By PAULENE POPARAD
After briefly considering cutting it in half, the Porter Town Council voted
4-1 Tuesday to approve a 30-percent increase in sanitary sewer rates now.
Without it, the sewer utility is estimated to post a $349,000 shortfall in
An additional 30-percent jump tentatively is proposed for the end of 2009 to
guarantee repayment of a planned $4 million revenue-bond sale for mandated
upgrades to the town’s long-neglected sewage collection system and lift
stations. The town is under an agreed order with the Indiana Department of
Environmental Management to bring the system into compliance.
During a public hearing last night on the first rate hike, only resident
Jennifer Klug spoke in favor. No one spoke in opposition. “No one likes to
pay more for anything but in order to fix our sewer system and comply with
IDEM, it has to be done,” she said.
A typical residential customer will see their monthly $40.51 sewer bill,
based on 5,000 gallons of usage, go to $52.81 this year and next year to
$68.52 if the combined 60-percent increase is adopted. Porter last raised
sewer rates by 33 percent in 2005 to keep pace with a rate increase from
Chesterton, which processes Porter’s sewage.
Porter’s initial 30-percent rate hike this year anticipates a jump in its
treatment rates from Chesterton, but officials there after proposing a
14-percent rate increase tabled the matter Monday for more study. Porter
Councilman Jon Granat said if Porter accumulates money awaiting Chesterton’s
rate hike, “We’d be able to do more projects quicker.”
But Porter Councilman Micheal Genger, the lone no vote on the rate increase
there, said Porter needs to get solid numbers of its own and he doesn’t
support collecting more money than necessary to do future projects.
Porter council members briefly discussed whether to do a 15-percent rate
increase now and 45 percent in 2009, or even 15 percent in each of 2008-09
and 30 percent in 2010. But financial consultant Damon Tsouklis of Cender &
Company LLC said even if he backs out a Chesterton rate increase from his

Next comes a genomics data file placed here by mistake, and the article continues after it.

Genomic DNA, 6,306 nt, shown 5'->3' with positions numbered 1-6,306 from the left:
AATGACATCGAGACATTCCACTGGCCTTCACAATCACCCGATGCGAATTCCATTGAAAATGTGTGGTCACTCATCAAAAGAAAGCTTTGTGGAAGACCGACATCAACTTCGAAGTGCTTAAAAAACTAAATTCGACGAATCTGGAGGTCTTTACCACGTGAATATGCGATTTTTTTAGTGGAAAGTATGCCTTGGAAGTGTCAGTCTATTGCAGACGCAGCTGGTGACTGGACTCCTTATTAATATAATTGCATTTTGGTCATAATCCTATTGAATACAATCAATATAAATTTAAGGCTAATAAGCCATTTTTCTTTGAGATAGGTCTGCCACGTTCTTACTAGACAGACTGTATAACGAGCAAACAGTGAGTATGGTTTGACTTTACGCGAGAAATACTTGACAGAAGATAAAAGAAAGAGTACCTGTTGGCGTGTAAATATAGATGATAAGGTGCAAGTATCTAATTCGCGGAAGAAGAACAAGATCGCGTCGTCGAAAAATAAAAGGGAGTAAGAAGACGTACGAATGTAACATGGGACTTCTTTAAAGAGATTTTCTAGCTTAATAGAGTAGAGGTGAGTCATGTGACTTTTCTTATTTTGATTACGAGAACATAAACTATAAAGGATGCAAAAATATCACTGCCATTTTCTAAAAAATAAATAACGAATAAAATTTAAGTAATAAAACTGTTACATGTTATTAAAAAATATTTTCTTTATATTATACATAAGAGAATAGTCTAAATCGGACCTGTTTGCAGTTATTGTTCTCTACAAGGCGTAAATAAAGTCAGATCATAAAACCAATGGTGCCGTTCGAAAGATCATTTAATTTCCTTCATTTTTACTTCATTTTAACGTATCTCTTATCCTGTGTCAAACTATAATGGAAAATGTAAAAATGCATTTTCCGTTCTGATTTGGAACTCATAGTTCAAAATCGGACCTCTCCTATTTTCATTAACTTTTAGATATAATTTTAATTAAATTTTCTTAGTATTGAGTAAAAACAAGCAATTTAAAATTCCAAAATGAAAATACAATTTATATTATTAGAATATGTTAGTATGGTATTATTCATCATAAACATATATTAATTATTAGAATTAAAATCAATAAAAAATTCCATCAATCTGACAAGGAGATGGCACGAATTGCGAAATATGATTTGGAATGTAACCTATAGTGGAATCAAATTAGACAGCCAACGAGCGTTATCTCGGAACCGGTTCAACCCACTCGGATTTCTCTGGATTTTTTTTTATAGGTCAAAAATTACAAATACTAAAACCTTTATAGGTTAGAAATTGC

calculations, Porter needs more money for its own sewer operations and
Tuesday, the Town Council authorized Public Works superintendent Brenda
Brueckheimer to promote a part-time summer laborer who’s been performing
sewer-related tasks to a full-time sewer employee. Two more will need to be
added eventually under the town’s IDEM compliance plan.
Councilman Dave Babcock said Porter faces heavy fines if it doesn’t comply
with IDEM’s mandates. “We don’t have the luxury of doing anything but this.
We have to get our system up to snuff. We have to have money to do
Councilman Bill Sexton, attending his last meeting before his resignation
becomes effective, said, “Technically, we need to do a 30/30 (percent rate
increase). If we do 15 (percent) we’re only fooling ourselves.” Porter has to
be on sound financial footing before it sells the 2009 bonds, he added.
Genger said Porter has $270,000 in its Rainy Day Fund and he’d rather take
money from there to offset sewer shortfalls than make residents pay.
Clerk-treasurer Carol Pomeroy discouraged that because the town is
anticipating a $100,000 budget cut in 2009 as the first year of Indiana’s
property-tax circuitbreaker goes into effect, and rainy-day funds would be
needed to cover shortfalls in the general fund.
Tsouklis also recommended against raiding the Rainy Day Fund. The price of
road salt has skyrocketed, he noted, and money may be needed for that this
winter. “Either you salt and pay for it or not salt.”
Sexton said rainy-day savings have been used for interfund loans to keep the
town running and employees paid while awaiting overdue property-tax
distributions from Porter County. Having the rainy-day money available
allowed Porter to avoid taking bank loans with interest like some government
units have been forced to do, he added.
Babcock moved to approve a 30-percent increase this year on final reading;
the ordinance had been introduced on first reading Aug. 12. Separate action
will be needed on next year’s rate increase.
In related sewer action, the council approved the $13,114 purchase from Fluid
Thermal Systems for additional metering equipment for the Beam Street,
Triangle Trail, Cardinal Court and 23rd Street lift stations that will
transmit over the Internet flow data that’s updated hourly.
Twelve meters are installed in manholes to collect data, said Brueckheimer,
and a third contract will be presented to the council Sept. 9 for
IDEM-mandated equipment for meter pits. Eventually the town engineer, Public
Works, IDEM and Chesterton Utility will be able to track unwanted groundwater
infiltration in Porter’s manhole system because of the metering being
Brueckheimer also said the third of three pumps at the main Porter Avenue
lift station is out to be rebuilt with the upgrade of the first two pumps
having gone smoothly. She said the lack of rain has helped during the work.